A seat on an interstate fisheries council that manages fish allocations among mid-Atlantic states will be vacated this summer, and top New York lawmakers are urging the federal government to keep a New Yorker in the post, Newsday has learned.
In a May 7 letter, Sen. Chuck Schumer told Commerce Secretary Gina Raimondo it was "crucial" that she appoint a New Yorker to soon-to-be vacated seat on the Mid-Atlantic Fishery Management Council. The at-large seat is currently occupied by veteran sports fisherman and longtime council member Anthony DiLernia, whose term expires in August. Schumer, the Senate majority leader, said keeping a New Yorker in that seat is important because of "historically inequitable [council] rulings based on flawed science that have disproportionately harmed New York."
New York, for instance, receives only around 7% of the Atlantic states’ quota for fluke, while states such as North Carolina and Virginia combined have roughly half, although the fish have increasingly migrated more into New York waters.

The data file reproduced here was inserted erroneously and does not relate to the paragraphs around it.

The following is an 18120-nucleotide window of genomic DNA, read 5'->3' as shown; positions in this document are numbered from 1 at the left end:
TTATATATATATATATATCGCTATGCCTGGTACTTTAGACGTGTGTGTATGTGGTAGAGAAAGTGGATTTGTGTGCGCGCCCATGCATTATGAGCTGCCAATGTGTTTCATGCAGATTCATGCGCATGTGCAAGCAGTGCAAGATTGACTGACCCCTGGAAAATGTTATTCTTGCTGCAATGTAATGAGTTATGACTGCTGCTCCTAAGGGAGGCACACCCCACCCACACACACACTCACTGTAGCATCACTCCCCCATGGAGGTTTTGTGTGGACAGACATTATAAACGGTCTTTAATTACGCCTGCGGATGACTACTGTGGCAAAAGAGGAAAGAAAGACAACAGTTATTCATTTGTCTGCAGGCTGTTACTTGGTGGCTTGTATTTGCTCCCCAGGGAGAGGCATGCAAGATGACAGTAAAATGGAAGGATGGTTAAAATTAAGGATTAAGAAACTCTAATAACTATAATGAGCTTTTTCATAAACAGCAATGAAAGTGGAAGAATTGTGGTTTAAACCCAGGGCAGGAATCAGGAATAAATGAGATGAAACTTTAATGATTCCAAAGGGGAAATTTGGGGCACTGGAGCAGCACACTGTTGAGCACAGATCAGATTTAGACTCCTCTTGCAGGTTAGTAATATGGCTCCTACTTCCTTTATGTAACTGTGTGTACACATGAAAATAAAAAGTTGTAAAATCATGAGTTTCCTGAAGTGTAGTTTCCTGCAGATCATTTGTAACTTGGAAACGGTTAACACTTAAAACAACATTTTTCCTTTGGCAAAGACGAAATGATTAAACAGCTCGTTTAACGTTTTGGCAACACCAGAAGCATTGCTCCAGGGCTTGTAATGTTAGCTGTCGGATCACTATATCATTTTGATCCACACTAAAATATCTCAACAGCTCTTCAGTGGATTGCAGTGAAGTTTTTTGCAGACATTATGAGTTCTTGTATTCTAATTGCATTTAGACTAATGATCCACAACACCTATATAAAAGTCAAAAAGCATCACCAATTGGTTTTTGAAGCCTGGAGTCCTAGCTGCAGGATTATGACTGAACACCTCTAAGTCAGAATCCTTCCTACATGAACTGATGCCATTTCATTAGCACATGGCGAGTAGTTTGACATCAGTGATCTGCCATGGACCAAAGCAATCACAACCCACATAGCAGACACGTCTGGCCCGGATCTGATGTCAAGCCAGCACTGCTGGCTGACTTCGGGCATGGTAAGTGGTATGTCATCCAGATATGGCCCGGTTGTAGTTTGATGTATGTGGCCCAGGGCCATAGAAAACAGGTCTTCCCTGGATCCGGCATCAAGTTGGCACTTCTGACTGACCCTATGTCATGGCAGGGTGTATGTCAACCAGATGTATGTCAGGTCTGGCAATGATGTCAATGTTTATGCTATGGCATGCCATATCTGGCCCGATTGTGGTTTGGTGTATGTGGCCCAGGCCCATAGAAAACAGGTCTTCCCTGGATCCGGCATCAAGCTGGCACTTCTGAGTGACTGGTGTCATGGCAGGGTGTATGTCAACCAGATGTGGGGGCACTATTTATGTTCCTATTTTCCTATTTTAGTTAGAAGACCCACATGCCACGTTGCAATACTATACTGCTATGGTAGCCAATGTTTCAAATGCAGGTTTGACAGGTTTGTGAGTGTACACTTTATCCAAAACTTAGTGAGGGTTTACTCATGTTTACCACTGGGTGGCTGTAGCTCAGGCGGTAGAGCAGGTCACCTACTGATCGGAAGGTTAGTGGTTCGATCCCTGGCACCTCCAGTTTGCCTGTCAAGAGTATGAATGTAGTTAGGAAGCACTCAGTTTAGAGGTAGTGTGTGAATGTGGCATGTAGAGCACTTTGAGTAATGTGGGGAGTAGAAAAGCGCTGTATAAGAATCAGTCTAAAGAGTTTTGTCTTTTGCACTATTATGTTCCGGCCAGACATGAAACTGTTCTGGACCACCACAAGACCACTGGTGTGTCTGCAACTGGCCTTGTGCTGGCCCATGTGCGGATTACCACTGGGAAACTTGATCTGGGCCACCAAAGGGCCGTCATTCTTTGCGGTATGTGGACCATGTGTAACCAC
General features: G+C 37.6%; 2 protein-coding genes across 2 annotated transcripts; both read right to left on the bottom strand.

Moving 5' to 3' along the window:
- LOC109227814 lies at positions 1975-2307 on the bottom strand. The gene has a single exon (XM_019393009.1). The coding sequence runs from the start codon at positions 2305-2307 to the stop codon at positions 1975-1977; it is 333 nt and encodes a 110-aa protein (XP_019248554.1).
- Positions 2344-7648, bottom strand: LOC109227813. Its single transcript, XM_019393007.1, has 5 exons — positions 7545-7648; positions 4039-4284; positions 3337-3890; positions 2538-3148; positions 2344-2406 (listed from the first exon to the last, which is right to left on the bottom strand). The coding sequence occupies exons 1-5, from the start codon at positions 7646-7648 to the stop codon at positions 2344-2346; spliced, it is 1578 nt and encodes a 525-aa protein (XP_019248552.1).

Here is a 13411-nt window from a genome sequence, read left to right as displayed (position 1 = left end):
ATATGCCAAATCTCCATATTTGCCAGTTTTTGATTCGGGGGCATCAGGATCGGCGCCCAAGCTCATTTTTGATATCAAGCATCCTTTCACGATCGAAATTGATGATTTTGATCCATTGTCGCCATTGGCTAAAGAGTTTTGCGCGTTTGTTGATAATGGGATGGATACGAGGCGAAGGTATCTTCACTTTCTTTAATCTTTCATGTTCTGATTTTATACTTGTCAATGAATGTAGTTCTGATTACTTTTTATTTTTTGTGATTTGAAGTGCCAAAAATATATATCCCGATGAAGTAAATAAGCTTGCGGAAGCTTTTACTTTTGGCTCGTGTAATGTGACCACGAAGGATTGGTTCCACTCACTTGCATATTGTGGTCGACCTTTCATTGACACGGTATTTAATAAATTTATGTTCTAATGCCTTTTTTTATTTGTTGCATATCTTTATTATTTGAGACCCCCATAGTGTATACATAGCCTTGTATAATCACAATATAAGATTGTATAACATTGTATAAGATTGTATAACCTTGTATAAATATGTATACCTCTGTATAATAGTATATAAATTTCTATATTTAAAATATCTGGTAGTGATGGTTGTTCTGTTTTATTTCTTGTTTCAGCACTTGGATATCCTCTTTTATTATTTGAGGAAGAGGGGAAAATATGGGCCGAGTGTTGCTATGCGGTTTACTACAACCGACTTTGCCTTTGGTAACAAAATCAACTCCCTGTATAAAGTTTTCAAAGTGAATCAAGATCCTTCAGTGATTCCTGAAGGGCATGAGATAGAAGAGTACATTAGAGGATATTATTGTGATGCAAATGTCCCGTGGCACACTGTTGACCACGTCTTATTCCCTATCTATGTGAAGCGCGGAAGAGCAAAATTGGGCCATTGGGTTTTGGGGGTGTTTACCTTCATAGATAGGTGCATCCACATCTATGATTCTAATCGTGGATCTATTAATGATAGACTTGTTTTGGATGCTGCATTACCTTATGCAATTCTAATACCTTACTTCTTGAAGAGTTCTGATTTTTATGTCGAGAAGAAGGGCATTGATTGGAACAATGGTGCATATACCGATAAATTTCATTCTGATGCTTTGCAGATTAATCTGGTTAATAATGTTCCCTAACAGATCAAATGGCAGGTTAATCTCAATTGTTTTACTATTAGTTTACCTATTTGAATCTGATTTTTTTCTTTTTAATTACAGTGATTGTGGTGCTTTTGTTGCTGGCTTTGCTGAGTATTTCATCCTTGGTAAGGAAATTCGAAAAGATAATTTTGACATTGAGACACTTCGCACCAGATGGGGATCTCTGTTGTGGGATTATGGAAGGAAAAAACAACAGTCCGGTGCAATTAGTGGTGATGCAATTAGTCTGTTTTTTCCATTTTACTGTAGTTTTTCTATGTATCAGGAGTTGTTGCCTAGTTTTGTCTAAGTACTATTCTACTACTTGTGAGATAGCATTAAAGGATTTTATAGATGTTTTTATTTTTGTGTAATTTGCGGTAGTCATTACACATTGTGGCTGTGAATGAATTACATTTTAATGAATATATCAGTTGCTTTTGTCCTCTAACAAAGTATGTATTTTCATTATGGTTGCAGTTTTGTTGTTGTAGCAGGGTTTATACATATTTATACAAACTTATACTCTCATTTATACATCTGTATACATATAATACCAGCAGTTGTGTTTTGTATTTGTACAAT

DiLernia, who has served 20 years on the council, said New York "needs every vote we can get" on the council, because other states have been increasingly unwilling to share quota with New York.
Schumer in his letter noted that Gov. Andrew M. Cuomo has nominated three New Yorkers, all from Long Island, to replace DiLernia. They are Fred Golofaro, of Islip, the senior editor/director of editorial for The Fisherman magazine; Tom Schlichter, a Southold-based outdoorsman, author and Newsday freelancer; and Brian Culhane, a Sayville-based former state Senate staffer who is now a contracted field technician for the state Department of Environmental Conservation and has served on the Atlantic States Marine Fisheries Commission.
"If New York loses a seat on the MAFMC, I fear that there will be insufficient votes in the council to correct past injustices and continue to push for fairer fishing allocations for New York fishermen," Schumer wrote.